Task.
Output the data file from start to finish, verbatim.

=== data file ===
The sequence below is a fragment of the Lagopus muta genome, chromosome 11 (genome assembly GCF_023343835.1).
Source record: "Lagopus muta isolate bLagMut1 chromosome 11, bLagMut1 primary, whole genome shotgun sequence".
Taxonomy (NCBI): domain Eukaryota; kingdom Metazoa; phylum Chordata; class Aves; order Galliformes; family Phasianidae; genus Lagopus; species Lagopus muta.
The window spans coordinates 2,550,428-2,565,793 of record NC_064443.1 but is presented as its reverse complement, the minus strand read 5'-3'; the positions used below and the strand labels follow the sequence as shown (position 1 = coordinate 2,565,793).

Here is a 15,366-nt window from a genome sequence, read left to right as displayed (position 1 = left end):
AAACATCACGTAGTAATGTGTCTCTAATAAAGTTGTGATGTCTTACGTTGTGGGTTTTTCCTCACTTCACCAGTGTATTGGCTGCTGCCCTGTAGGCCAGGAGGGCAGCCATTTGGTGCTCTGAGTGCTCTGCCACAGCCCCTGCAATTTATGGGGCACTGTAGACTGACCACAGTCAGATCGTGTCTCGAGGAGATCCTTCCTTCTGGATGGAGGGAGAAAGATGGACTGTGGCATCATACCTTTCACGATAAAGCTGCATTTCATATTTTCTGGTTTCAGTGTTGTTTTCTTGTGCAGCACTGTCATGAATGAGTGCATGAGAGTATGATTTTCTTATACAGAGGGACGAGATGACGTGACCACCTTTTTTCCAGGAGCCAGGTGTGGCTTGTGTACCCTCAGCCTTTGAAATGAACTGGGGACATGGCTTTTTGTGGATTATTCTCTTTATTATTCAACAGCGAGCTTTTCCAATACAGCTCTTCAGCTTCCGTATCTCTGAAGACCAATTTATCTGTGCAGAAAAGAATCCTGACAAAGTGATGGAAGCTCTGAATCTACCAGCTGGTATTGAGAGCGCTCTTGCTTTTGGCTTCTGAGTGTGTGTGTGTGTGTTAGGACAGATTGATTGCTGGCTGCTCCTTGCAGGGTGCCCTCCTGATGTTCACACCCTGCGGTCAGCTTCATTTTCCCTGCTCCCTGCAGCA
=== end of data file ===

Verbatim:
The sequence below is a fragment of the Lagopus muta genome, chromosome 11 (genome assembly GCF_023343835.1).
Source record: "Lagopus muta isolate bLagMut1 chromosome 11, bLagMut1 primary, whole genome shotgun sequence".
Taxonomy (NCBI): domain Eukaryota; kingdom Metazoa; phylum Chordata; class Aves; order Galliformes; family Phasianidae; genus Lagopus; species Lagopus muta.
The window spans coordinates 2,550,428-2,565,793 of record NC_064443.1 but is presented as its reverse complement, the minus strand read 5'-3'; the positions used below and the strand labels follow the sequence as shown (position 1 = coordinate 2,565,793).

Here is a 15,366-nt window from a genome sequence, read left to right as displayed (position 1 = left end):
AAACATCACGTAGTAATGTGTCTCTAATAAAGTTGTGATGTCTTACGTTGTGGGTTTTTCCTCACTTCACCAGTGTATTGGCTGCTGCCCTGTAGGCCAGGAGGGCAGCCATTTGGTGCTCTGAGTGCTCTGCCACAGCCCCTGCAATTTATGGGGCACTGTAGACTGACCACAGTCAGATCGTGTCTCGAGGAGATCCTTCCTTCTGGATGGAGGGAGAAAGATGGACTGTGGCATCATACCTTTCACGATAAAGCTGCATTTCATATTTTCTGGTTTCAGTGTTGTTTTCTTGTGCAGCACTGTCATGAATGAGTGCATGAGAGTATGATTTTCTTATACAGAGGGACGAGATGACGTGACCACCTTTTTTCCAGGAGCCAGGTGTGGCTTGTGTACCCTCAGCCTTTGAAATGAACTGGGGACATGGCTTTTTGTGGATTATTCTCTTTATTATTCAACAGCGAGCTTTTCCAATACAGCTCTTCAGCTTCCGTATCTCTGAAGACCAATTTATCTGTGCAGAAAAGAATCCTGACAAAGTGATGGAAGCTCTGAATCTACCAGCTGGTATTGAGAGCGCTCTTGCTTTTGGCTTCTGAGTGTGTGTGTGTGTGTTAGGACAGATTGATTGCTGGCTGCTCCTTGCAGGGTGCCCTCCTGATGTTCACACCCTGCGGTCAGCTTCATTTTCCCTGCTCCCTGCAGCA